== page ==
The American General Broulard

May 6, 2006 | By | 3 Replies More

There are certain films which should be required viewing for anyone trying to make sense out of life in George Bush’s America. One is Stanley Kubrick’s Paths of Glory (1957), shot in black and white on a budget of less than 1 million dollars. 
 

Paths of Glory is set in 1916 on and near the French front lines during World War I.  The film uses two principal venues: the French trenches and surrounding battleground, and a palace which serves as the officers’ field quarters. The French commander General Broulard (Adolphe Menjou) orders a senseless and suicidal assault on a German position referred to as “The Anthill”. After the assault fails, Broulard orders three men court-martialed  for cowardice, to serve as an example to the others. Colonel Dax (Kirk Douglas), who led the assault, is appointed to defend them, although the verdict is a foregone conclusion.
 

The main thing about General Broulard is that he doesn’t get his hands dirty. He doesn’t get down in the trenches, in fact we never see him outside the palace. He does not even attend the court-martial. Broulard has mastered the art of reaping all the rewards of being commander without coming anywhere near personal discomfort himself, and without having to acknowledge the results of his orders. 
 

Broulard could not function without a subordinate to carry out his bidding, a role fulfilled by General Mireau (George Macready). Mireau is more of a battlefield commander than Broulard, but his vanity and ambition easily outweigh his concern for the troops: the hint of a potential promotion convinces him to agree with Broulard’s plan to attack the Ant Hill. However, Mireau later learns, much to his surprise, that his loyalty is not reciprocated, and Broulard does not hesitate to sacrifice him when it becomes expedient to do so.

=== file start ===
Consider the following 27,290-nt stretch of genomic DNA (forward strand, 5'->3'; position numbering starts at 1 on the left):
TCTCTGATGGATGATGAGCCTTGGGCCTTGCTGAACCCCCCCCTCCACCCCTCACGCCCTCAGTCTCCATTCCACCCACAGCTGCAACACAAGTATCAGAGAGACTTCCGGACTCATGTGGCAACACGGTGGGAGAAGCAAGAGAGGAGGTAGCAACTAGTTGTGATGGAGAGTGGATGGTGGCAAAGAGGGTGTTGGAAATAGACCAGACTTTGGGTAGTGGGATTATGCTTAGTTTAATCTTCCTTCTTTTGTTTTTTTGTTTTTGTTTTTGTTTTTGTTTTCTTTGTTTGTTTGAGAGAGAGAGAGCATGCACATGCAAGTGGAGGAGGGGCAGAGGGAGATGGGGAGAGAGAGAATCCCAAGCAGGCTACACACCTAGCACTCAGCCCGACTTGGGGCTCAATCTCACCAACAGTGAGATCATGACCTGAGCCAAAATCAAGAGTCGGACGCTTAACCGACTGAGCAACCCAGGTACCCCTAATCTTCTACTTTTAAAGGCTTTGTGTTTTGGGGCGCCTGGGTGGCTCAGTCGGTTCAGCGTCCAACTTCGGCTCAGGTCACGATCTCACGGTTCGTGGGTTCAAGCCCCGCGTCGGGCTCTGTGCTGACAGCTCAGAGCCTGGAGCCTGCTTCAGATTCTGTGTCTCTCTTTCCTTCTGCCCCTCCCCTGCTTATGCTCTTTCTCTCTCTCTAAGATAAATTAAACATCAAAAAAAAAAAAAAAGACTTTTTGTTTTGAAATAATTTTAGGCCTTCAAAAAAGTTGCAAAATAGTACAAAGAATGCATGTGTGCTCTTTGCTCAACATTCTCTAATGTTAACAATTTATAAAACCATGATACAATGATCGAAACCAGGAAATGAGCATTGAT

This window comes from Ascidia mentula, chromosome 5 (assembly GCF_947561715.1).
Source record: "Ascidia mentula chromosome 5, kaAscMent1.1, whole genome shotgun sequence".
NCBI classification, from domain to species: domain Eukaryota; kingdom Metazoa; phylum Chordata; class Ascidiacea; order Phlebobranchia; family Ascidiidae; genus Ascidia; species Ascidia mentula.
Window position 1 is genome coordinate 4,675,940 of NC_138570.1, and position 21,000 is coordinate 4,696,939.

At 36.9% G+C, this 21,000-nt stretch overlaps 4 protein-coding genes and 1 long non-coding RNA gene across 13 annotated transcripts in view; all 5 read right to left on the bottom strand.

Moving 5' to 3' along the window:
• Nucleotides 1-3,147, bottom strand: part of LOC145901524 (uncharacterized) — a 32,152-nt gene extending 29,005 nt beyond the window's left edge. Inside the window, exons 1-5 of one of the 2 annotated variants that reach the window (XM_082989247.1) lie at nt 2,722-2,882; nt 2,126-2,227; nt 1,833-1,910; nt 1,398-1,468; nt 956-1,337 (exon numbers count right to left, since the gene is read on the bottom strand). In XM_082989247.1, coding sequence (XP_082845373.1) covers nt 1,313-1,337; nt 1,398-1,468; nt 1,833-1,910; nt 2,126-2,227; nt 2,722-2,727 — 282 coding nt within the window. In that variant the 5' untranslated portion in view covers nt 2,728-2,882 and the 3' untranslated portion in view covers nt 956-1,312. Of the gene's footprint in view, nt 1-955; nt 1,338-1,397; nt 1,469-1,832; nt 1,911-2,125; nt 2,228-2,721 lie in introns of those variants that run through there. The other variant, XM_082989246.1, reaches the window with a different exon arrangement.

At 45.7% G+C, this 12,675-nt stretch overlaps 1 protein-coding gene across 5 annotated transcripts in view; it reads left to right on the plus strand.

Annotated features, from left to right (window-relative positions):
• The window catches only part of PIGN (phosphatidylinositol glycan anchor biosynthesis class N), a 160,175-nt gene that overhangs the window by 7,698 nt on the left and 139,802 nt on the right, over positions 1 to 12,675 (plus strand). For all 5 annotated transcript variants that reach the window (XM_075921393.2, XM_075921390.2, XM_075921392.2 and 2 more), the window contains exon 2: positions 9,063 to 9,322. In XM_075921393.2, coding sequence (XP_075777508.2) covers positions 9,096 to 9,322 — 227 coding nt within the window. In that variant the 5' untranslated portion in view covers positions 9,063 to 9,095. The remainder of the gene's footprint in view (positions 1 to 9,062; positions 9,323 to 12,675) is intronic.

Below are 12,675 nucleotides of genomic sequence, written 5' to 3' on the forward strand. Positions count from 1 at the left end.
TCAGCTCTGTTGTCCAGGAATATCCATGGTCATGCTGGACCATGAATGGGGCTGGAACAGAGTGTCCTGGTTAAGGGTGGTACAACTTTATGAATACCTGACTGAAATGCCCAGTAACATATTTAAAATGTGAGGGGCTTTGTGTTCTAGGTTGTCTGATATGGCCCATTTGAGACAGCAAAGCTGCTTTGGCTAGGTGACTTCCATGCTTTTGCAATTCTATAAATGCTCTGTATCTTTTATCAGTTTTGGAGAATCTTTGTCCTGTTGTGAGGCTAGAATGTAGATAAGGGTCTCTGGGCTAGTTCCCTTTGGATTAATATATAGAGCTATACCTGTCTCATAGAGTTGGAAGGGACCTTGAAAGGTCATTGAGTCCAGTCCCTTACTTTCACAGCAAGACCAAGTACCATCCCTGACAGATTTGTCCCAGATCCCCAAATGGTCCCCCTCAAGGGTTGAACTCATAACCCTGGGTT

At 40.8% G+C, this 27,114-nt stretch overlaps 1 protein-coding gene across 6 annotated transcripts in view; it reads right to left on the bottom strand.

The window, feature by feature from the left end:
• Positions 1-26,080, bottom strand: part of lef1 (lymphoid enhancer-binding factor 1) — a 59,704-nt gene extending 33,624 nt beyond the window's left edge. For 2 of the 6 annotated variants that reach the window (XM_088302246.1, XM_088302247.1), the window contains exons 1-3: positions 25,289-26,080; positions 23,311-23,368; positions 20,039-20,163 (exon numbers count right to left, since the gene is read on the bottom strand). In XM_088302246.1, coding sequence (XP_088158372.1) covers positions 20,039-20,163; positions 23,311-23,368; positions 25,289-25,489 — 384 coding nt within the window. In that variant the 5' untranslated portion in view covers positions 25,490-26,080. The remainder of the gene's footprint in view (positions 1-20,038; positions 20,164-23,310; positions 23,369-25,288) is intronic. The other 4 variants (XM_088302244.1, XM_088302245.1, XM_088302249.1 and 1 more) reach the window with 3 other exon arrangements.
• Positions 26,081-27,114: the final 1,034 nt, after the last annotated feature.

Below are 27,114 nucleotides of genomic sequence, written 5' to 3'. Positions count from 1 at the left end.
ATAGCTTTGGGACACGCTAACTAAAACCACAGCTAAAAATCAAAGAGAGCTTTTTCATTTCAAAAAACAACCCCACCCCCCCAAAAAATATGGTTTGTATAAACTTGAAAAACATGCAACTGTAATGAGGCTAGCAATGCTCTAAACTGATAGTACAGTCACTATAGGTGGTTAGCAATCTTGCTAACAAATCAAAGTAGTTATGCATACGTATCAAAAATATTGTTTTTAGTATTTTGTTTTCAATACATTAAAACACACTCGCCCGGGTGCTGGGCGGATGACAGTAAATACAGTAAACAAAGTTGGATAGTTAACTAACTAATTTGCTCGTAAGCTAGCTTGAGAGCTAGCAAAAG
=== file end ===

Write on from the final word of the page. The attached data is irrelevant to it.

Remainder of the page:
Dax is the heroic figure in the film, who strives to maintain regard for human life in the midst of a brutal war and in the face of obliviousness, incompetence and inhumanity from his superiors. Most significantly, he refuses to play along with Broulard in order to promote his own career, a fact which genuinely surprises Broulard who apparently can comprehend no other motivation for action. The crux of the film is a slightly surreal sequence in which Broulard is summoned out of a formal ball by Dax, who tries to get him to stop the execution of the three scapegoated men. Dax appeals to reality and simple humanity, while Broulard uses his privileged position to ignore both:
 

Dax: The attack was impossible from the start. The general staff must have known that.

Broulard: Colonel Dax, we think we’re going a good job running the war. You must be aware of the fact that the general staff is subject to all kinds of unfair pressures from newspapers and politicians. Maybe the attack against the Ant Hill was impossible. Perhaps it was an error of judgment on our part. On the other hand, if your men had been more daring, they might have taken it. In any case, why should we have to bear any more criticism than we have to?

Of course, if no one can know anything, there is no reason to try to make the world a more just place. Because who can say what justice is? Who can say what anything is? This line of reasoning is pleasing to generals quartered in palaces and displeasing to soldiers sent to meaningless deaths.